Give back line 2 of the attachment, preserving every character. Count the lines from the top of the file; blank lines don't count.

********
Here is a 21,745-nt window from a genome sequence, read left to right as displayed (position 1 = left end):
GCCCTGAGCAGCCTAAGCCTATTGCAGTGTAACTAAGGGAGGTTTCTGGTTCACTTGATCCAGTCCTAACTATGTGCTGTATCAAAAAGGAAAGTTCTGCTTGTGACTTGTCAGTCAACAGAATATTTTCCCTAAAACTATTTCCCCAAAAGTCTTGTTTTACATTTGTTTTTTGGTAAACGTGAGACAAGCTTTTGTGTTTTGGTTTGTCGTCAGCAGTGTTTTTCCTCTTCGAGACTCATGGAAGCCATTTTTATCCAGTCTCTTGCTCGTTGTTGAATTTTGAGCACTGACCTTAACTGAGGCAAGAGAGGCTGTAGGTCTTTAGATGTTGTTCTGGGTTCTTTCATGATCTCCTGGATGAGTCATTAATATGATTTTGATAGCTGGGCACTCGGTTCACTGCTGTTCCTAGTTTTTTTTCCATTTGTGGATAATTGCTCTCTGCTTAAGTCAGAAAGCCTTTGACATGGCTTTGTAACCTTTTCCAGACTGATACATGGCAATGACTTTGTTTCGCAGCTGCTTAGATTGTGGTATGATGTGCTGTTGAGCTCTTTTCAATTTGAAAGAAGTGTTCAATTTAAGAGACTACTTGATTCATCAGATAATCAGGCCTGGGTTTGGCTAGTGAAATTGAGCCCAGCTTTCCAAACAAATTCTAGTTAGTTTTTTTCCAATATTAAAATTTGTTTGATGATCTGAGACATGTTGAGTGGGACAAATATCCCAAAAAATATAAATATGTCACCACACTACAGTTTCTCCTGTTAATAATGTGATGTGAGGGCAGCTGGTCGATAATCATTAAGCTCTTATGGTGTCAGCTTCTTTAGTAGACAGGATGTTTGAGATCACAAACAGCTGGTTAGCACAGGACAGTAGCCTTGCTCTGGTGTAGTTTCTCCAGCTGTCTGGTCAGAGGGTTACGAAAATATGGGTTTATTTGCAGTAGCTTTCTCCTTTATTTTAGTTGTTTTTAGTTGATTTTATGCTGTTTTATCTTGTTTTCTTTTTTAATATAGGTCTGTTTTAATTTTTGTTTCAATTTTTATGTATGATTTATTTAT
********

GCCCTGAGCAGCCTAAGCCTATTGCAGTGTAACTAAGGGAGGTTTCTGGTTCACTTGATCCAGTCCTAACTATGTGCTGTATCAAAAAGGAAAGTTCTGCTTGTGACTTGTCAGTCAACAGAATATTTTCCCTAAAACTATTTCCCCAAAAGTCTTGTTTTACATTTGTTTTTTGGTAAACGTGAGACAAGCTTTTGTGTTTTGGTTTGTCGTCAGCAGTGTTTTTCCTCTTCGAGACTCATGGAAGCCATTTTTATCCAGTCTCTTGCTCGTTGTTGAATTTTGAGCACTGACCTTAACTGAGGCAAGAGAGGCTGTAGGTCTTTAGATGTTGTTCTGGGTTCTTTCATGATCTCCTGGATGAGTCATTAATATGATTTTGATAGCTGGGCACTCGGTTCACTGCTGTTCCTAGTTTTTTTTCCATTTGTGGATAATTGCTCTCTGCTTAAGTCAGAAAGCCTTTGACATGGCTTTGTAACCTTTTCCAGACTGATACATGGCAATGACTTTGTTTCGCAGCTGCTTAGATTGTGGTATGATGTGCTGTTGAGCTCTTTTCAATTTGAAAGAAGTGTTCAATTTAAGAGACTACTTGATTCATCAGATAATCAGGCCTGGGTTTGGCTAGTGAAATTGAGCCCAGCTTTCCAAACAAATTCTAGTTAGTTTTTTTCCAATATTAAAATTTGTTTGATGATCTGAGACATGTTGAGTGGGACAAATATCCCAAAAAATATAAATATGTCACCACACTACAGTTTCTCCTGTTAATAATGTGATGTGAGGGCAGCTGGTCGATAATCATTAAGCTCTTATGGTGTCAGCTTCTTTAGTAGACAGGATGTTTGAGATCACAAACAGCTGGTTAGCACAGGACAGTAGCCTTGCTCTGGTGTAGTTTCTCCAGCTGTCTGGTCAGAGGGTTACGAAAATATGGGTTTATTTGCAGTAGCTTTCTCCTTTATTTTAGTTGTTTTTAGTTGATTTTATGCTGTTTTATCTTGTTTTCTTTTTTAATATAGGTCTGTTTTAATTTTTGTTTCAATTTTTATGTATGATTTATTTAT